Daintree RainforestAugust 10, 2019 in Australia ⋅ ⛅ 82 °F
Yesterday we flew to the coast, and as soon as we got out of the plane, felt like our skin must be soaking up all the moisture in the air after a week in the desert. It’s not overly humid or warm at this time of year, though. Cairns is the launching point for many Great Barrier Reef tours, but for us, it was our meeting point with Nance and Sande for our next few weeks. We set off for a stay in the Daintree Rainforest for a few days.
The Daintree is the world’s oldest rainforest—older than the Amazon by 50 million years. It is also considered the most diverse in plant and animal life. We are lodging at Lync-Haven, a campground and motel with animal sanctuary. In the morning, we saw wallabies hopping about on the grass, and in the reception/cafe/shop we watched a python and other reptiles in boxes. Outdoors on the dining patio were a couple of red cockatoos that would squawk obnoxiously whenever a server went by with food.
Our first destination for the day was to the Daintree Discovery Centre, where we walked on aerial walkways in the forest canopy. They had a good audio tour to point out some of the plants and help us understand the rainforest. We saw blue Ulysses butterflies (photo courtesy of the signs in the center), a few birds and lots of stag-horn ferns and similar ferns attached to the high branches.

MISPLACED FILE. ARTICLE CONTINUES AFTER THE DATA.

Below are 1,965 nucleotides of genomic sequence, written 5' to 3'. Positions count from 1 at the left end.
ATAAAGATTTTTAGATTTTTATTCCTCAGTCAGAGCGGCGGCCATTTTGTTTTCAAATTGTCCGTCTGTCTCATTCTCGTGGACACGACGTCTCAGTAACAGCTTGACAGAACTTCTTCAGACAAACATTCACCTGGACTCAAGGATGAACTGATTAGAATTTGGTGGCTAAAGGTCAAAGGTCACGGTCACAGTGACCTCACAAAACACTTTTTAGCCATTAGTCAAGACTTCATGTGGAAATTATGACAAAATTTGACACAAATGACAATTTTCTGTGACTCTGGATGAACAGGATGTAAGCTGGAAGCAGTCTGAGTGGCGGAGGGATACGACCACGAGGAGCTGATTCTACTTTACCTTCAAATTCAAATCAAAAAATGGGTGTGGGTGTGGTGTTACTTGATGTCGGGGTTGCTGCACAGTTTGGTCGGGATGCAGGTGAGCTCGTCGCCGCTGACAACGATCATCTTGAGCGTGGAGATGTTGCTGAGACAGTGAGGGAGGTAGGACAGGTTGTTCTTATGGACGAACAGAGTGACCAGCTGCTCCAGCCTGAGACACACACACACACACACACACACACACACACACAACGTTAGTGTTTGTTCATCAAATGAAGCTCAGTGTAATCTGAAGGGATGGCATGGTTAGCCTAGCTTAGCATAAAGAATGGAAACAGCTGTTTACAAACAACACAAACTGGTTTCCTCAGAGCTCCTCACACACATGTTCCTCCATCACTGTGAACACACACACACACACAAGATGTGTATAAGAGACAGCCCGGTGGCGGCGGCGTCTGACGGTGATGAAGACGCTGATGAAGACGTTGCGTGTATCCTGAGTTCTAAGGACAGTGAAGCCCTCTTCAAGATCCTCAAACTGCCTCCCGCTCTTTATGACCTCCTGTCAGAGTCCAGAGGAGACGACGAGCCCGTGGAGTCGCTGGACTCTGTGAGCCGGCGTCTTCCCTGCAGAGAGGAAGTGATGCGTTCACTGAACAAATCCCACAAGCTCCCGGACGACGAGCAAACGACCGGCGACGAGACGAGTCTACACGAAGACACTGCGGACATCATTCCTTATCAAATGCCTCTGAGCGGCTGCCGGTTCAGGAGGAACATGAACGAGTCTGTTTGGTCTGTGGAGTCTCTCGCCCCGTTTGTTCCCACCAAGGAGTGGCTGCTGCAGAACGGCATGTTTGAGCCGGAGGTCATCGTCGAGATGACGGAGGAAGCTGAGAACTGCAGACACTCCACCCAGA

In the afternoon, we went zip lining in the rainforest with Jungle Surfing. They have a great setup — we sailed in pairs, relatively gently from platform to platform. At each stop, the guide would give us some information about the rainforest. We learned that the reason we aren’t seeing many flowers is because many of the trees and plants developed in the age before flowers developed, and don’t need flowers to reproduce.
On our drive back to Lync-Haven near dusk, we rode alongside a cassowary who came out of the woods and was just trotting down the road. Cassowary sightings are hit or miss, so we were thrilled to see them on our first day!Read more